<Button buttonValue="←" clickHandler={this.removeLast} color="red" />
          <Button buttonValue="/" clickHandler={this.setOperator} color="orange" />

          {/* Row 4 */}
          <Button buttonValue="7" clickHandler={this.addNumber} />
          <Button buttonValue="8" clickHandler={this.addNumber} />
          <Button buttonValue="9" clickHandler={this.addNumber} />
          <Button buttonValue="x" clickHandler={this.setOperator} color="orange" />

          {/* Row 3 */}
          <Button buttonValue="4" clickHandler={this.addNumber} />
          <Button buttonValue="5" clickHandler={this.addNumber} />
          <Button buttonValue="6" clickHandler={this.addNumber} />
          <Button buttonValue="-" clickHandler={this.setOperator} color="orange" />

          {/* Row 2 */}
          <Button buttonValue="1" clickHandler={this.addNumber} />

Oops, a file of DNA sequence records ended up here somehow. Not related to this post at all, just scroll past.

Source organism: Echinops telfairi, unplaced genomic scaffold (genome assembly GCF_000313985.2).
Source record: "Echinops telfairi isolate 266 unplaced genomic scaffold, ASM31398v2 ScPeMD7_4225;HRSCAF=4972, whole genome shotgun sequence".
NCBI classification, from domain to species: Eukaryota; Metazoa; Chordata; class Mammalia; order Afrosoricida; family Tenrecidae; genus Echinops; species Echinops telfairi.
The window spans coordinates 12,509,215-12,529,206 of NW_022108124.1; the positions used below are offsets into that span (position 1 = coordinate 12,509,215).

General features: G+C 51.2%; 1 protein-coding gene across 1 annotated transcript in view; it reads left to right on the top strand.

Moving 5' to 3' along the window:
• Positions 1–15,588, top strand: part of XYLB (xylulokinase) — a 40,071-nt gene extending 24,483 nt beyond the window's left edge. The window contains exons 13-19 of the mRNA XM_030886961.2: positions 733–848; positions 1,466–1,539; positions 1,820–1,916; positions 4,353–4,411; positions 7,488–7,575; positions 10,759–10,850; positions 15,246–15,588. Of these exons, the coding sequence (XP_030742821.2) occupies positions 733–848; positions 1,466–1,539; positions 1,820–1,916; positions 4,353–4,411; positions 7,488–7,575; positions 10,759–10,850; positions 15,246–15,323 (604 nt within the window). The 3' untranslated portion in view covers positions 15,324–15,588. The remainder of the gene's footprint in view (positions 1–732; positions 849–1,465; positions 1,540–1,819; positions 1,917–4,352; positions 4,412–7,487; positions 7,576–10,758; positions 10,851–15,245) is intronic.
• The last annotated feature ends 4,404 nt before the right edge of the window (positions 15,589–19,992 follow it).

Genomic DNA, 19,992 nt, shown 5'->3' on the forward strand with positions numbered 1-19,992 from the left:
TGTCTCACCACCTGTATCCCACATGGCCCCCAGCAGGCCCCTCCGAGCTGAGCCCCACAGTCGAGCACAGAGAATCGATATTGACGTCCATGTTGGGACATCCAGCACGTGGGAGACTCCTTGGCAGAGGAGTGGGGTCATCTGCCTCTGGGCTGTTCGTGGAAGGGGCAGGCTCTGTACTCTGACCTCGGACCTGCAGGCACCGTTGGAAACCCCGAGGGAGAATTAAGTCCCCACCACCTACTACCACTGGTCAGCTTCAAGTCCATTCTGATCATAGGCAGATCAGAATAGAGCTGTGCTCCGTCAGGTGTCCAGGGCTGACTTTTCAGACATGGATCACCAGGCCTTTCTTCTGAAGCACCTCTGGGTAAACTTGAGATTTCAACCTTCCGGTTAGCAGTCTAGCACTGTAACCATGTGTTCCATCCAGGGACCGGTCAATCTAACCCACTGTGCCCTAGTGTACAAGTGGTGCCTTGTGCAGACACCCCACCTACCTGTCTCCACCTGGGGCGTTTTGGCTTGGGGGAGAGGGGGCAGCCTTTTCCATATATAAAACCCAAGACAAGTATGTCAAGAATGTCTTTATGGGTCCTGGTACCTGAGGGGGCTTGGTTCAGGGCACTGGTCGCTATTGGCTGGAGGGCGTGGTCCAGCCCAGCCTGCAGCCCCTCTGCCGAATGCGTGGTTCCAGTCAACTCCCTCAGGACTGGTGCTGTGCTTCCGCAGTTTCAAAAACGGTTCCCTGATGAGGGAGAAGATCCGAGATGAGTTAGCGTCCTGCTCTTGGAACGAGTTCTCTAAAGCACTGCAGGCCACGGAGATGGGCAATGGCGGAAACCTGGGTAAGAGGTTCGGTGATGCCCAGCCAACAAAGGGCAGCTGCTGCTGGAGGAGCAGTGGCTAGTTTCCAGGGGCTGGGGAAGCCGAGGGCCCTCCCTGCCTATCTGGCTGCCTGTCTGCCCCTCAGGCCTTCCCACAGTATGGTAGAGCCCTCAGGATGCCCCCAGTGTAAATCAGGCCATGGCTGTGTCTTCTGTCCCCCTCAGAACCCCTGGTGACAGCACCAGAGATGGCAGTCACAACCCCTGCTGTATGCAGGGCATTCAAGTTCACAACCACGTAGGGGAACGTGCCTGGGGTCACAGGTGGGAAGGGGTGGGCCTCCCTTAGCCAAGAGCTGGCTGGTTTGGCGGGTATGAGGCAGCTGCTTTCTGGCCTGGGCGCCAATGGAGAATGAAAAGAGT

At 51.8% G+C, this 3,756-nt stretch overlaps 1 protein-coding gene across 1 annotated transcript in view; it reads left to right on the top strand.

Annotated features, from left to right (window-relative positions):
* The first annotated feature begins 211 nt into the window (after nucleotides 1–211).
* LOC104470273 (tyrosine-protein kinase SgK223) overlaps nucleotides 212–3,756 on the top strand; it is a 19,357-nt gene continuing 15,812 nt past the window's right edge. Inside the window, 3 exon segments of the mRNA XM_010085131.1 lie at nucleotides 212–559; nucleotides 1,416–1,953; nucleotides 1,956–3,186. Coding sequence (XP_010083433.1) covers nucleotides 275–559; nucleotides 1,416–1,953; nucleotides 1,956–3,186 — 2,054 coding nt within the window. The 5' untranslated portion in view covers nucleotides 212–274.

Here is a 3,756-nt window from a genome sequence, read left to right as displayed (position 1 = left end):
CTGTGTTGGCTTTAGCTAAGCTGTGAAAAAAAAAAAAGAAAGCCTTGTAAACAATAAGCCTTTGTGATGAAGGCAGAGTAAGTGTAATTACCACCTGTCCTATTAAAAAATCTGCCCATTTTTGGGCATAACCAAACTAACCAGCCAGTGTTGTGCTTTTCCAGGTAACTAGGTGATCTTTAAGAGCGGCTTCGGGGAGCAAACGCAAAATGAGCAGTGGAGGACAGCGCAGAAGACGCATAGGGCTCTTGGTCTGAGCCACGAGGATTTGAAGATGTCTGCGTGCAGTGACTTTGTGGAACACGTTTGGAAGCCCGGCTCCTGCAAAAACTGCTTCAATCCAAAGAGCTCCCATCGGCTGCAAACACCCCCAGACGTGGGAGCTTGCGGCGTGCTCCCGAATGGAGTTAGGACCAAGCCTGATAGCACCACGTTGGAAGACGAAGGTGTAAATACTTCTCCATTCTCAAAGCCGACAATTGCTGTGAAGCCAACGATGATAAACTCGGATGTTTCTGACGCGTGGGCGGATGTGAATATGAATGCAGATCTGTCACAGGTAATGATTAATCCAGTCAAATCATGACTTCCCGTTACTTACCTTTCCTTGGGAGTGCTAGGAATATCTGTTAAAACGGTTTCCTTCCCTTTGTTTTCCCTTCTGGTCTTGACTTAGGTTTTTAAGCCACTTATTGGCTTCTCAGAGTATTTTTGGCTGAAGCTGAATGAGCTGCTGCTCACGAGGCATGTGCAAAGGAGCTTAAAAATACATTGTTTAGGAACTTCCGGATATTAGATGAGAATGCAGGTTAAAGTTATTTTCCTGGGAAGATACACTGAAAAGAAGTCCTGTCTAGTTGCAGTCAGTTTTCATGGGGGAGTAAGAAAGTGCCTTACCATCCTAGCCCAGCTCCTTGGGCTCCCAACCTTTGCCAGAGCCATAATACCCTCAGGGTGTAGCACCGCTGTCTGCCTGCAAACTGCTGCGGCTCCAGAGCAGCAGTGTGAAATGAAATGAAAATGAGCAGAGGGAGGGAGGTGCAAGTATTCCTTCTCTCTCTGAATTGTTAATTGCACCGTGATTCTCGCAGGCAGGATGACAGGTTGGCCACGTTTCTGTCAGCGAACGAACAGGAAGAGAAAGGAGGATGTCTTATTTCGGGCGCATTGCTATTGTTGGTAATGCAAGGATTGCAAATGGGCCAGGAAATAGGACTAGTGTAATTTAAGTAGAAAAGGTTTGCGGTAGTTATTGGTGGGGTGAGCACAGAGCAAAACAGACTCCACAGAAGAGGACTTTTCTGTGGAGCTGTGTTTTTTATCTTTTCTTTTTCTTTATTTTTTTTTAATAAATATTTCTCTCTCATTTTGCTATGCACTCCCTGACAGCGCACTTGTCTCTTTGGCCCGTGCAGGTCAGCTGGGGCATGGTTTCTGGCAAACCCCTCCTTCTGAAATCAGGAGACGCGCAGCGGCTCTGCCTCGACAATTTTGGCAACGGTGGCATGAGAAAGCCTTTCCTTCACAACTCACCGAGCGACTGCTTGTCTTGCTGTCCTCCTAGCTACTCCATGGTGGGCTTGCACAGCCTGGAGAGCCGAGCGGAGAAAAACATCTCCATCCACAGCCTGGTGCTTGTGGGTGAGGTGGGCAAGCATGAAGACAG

<Button buttonValue="2" clickHandler={this.addNumber} />
          <Button buttonValue="3" clickHandler={this.addNumber} />
          <Button buttonValue="+" clickHandler={this.setOperator} color="orange" />

          {/* Row 1 */}
          <Button buttonValue="0" wide clickHandler={this.addNumber} />
          <Button buttonValue="," clickHandler={this.addDecimal} />
          <Button buttonValue="=" clickHandler={this.equals} color="blue" />

        </div>
      </div>
    );
  }

As I said earlier, it would be better to have the buttons in it’s own component for organizing and just better programming, but it works for this little project.

And that’s it! I’m really happy about how this project turned out, but I do have some regrets. The biggest one being how I’m deciding what number to add to. I think I could have come up with a better way to deal with that, but that will have to be for another time!

Thanks for reading!

GitHub Link

Category: ReactJS | LEAVE A COMMENT
July 13

Sudoku Solver with React

Hi again! So I was on a cabin trip this weekend, and after solving countless amount of Sudoku I thought: “Hey, I could port over one of my old Sudoku Solver projects to React!”. I made one previous in C#, but the interface was just a terminal (“Ew…” I know). With React being made for creating UIs this proved to be a perfect project!